According to a study by Lawrence Berkeley National Laboratory, the typical gaming computer consumes as much power each year as approximately three refrigerators. This evaluation is just one of the alarming discoveries in the impact of high-performance gaming computers on household energy consumption. Whether we expected it or not, the rising costs of energy bills are here. Join us as we take a closer look at the extra energy costs associated with gaming PCs, so you can take steps to reduce your carbon footprint.
As the great debate between PC games and console games wages on, PC games continue to use a tremendous amount of energy. A recent study printed in Energy Efficiency estimates that at least one billion people around the world engage in some form of digital gaming. Furthermore, PC gaming brands and manufacturers exaggerate the significant potential for energy savings. Some companies claim that central processing units, graphics processing units, power supply units, motherboards, and memory (RAM) have the potential to trim energy by as much as 1.3 to 139.2-fold. However, measurements show that the peak power potential for much of this hardware is considerably lower than most component manufacturers are willing to admit.
On average, a gaming computer consumes approximately 1,400 kWh per year, or the same amount of energy as ten gaming consoles, six standard computers, and appliances around your home. These estimates can be likened to 25 standard electric power plants. What does this mean to you? The kind of power plant that can power entire cities is, instead, running electricity directly to people like you playing Call of Duty, Metal Gear Rising, or Mortal Kombat.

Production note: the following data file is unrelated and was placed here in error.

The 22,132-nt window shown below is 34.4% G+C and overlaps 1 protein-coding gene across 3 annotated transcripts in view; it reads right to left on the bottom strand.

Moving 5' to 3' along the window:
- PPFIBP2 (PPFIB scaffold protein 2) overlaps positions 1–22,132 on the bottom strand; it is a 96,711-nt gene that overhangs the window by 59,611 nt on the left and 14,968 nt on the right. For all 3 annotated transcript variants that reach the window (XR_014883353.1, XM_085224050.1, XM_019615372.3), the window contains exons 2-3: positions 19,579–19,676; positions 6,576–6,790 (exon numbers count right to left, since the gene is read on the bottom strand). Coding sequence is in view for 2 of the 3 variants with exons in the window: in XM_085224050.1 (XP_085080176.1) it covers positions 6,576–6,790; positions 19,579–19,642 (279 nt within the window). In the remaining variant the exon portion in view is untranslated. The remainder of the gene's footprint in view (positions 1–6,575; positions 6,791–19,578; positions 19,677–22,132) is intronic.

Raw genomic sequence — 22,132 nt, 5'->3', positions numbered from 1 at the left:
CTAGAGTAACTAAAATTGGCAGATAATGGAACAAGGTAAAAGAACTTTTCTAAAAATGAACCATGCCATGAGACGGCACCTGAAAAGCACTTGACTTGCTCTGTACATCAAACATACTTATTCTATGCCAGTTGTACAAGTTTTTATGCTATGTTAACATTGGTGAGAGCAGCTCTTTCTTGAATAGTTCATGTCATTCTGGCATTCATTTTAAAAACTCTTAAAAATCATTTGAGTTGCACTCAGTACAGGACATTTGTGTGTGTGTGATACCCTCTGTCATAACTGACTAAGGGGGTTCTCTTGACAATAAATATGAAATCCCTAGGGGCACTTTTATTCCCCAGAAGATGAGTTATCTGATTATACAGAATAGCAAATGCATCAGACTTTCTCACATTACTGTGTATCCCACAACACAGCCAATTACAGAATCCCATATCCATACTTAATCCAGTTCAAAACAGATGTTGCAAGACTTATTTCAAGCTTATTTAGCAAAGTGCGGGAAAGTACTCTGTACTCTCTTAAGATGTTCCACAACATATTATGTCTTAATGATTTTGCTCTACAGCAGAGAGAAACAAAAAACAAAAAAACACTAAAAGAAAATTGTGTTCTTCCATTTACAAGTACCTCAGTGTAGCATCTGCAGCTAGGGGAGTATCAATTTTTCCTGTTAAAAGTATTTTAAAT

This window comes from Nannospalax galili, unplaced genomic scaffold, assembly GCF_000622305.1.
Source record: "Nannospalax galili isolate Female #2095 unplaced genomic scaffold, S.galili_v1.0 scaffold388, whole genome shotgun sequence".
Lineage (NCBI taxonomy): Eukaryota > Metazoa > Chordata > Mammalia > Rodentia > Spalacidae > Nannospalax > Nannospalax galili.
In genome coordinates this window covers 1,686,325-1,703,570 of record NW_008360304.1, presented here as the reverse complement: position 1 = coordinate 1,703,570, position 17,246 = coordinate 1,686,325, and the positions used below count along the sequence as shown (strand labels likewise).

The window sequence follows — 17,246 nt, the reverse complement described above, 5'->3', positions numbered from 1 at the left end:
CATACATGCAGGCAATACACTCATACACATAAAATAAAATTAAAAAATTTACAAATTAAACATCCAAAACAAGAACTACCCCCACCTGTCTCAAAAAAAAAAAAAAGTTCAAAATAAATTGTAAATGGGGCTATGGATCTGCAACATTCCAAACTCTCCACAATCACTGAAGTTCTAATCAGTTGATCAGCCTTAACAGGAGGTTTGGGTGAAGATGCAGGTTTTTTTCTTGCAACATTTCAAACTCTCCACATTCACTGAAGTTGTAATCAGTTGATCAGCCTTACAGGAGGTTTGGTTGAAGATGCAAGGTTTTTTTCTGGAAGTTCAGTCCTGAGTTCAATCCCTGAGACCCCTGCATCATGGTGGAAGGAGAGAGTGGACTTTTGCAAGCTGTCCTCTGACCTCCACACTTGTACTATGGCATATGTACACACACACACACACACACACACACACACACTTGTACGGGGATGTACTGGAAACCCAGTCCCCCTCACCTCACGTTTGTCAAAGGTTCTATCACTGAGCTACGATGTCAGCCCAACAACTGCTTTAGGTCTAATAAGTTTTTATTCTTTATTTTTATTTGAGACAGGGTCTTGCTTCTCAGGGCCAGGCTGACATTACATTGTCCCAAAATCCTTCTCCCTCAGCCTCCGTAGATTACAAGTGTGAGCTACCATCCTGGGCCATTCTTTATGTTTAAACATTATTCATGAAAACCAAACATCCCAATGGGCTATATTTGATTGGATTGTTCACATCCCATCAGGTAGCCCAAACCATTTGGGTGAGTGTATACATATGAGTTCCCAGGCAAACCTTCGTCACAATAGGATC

When you use a PC to check social media, send emails, or browse the web, your processor is barely working hard at all. When you use a PC to game, your processor is in peak power mode. Most hardcore gaming PCs spend approximately 4.5 hours per day in peak mode. Consumer PCs, on the other hand, do not intensively compute, so they only spend about one percent of the time at peak power mode.
Manufacturers can address the problem of energy consumption by creating efficient PC components. Hard drives, motherboards, and peripherals could all have efficiency ratings. Better liquid cooling systems can also drop overall temperature and effectually reduce overheating to improve system health. However, you can tackle the problem of energy consumption by switching processor and graphics processing settings.
Better yet, outfit your rig with energy efficient settings and gear without compromising on performance. While a 10TB hard drive consumes approximately 10 watts, a solid-state drive of equal size consumes only 2.6 watts. CPUs with a larger number of cores often have better power management features. Invest in bigger RAM memory. You can also reduce the frequency of your graphics card or invest in a motherboard with an integrated video card.
Major electricity providers multiply the amount of kilowatt hours you use per month by their rate per kilowatt-hour to calculate your energy bill. We use “aggregate CPU frequency” when determining how much power your central processing unit is consuming. The higher the frequency, the more energy your datacenter consumes, and the higher your electric bill will be. If you have any questions about this article or need help finding energy efficient hardware, please contact XOTIC PC today for additional information.